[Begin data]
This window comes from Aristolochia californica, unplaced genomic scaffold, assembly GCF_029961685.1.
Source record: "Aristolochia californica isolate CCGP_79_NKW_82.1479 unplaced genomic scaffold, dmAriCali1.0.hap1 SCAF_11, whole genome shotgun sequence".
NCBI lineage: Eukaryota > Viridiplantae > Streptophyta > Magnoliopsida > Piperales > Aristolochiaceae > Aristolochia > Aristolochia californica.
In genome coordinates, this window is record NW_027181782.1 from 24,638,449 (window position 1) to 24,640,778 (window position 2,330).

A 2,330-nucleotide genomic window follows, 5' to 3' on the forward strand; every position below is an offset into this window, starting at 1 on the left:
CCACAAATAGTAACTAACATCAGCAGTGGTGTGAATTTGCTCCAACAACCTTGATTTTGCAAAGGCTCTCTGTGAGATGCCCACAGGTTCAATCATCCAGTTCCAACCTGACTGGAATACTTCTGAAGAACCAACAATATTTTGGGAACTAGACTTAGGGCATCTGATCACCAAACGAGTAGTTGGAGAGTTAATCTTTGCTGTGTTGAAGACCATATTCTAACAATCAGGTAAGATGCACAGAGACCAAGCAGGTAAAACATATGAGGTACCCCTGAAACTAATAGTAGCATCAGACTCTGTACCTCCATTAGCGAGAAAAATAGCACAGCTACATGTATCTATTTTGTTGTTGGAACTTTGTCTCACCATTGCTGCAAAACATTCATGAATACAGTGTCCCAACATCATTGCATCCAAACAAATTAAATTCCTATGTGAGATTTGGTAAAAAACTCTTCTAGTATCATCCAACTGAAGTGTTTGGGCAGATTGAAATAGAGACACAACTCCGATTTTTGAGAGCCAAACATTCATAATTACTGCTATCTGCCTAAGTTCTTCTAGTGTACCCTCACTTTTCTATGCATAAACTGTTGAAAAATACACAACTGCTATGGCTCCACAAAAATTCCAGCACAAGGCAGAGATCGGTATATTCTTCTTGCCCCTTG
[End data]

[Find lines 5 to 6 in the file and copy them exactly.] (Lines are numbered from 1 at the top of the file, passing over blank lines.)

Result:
A 2,330-nucleotide genomic window follows, 5' to 3' on the forward strand; every position below is an offset into this window, starting at 1 on the left:
CCACAAATAGTAACTAACATCAGCAGTGGTGTGAATTTGCTCCAACAACCTTGATTTTGCAAAGGCTCTCTGTGAGATGCCCACAGGTTCAATCATCCAGTTCCAACCTGACTGGAATACTTCTGAAGAACCAACAATATTTTGGGAACTAGACTTAGGGCATCTGATCACCAAACGAGTAGTTGGAGAGTTAATCTTTGCTGTGTTGAAGACCATATTCTAACAATCAGGTAAGATGCACAGAGACCAAGCAGGTAAAACATATGAGGTACCCCTGAAACTAATAGTAGCATCAGACTCTGTACCTCCATTAGCGAGAAAAATAGCACAGCTACATGTATCTATTTTGTTGTTGGAACTTTGTCTCACCATTGCTGCAAAACATTCATGAATACAGTGTCCCAACATCATTGCATCCAAACAAATTAAATTCCTATGTGAGATTTGGTAAAAAACTCTTCTAGTATCATCCAACTGAAGTGTTTGGGCAGATTGAAATAGAGACACAACTCCGATTTTTGAGAGCCAAACATTCATAATTACTGCTATCTGCCTAAGTTCTTCTAGTGTACCCTCACTTTTCTATGCATAAACTGTTGAAAAATACACAACTGCTATGGCTCCACAAAAATTCCAGCACAAGGCAGAGATCGGTATATTCTTCTTGCCCCTTG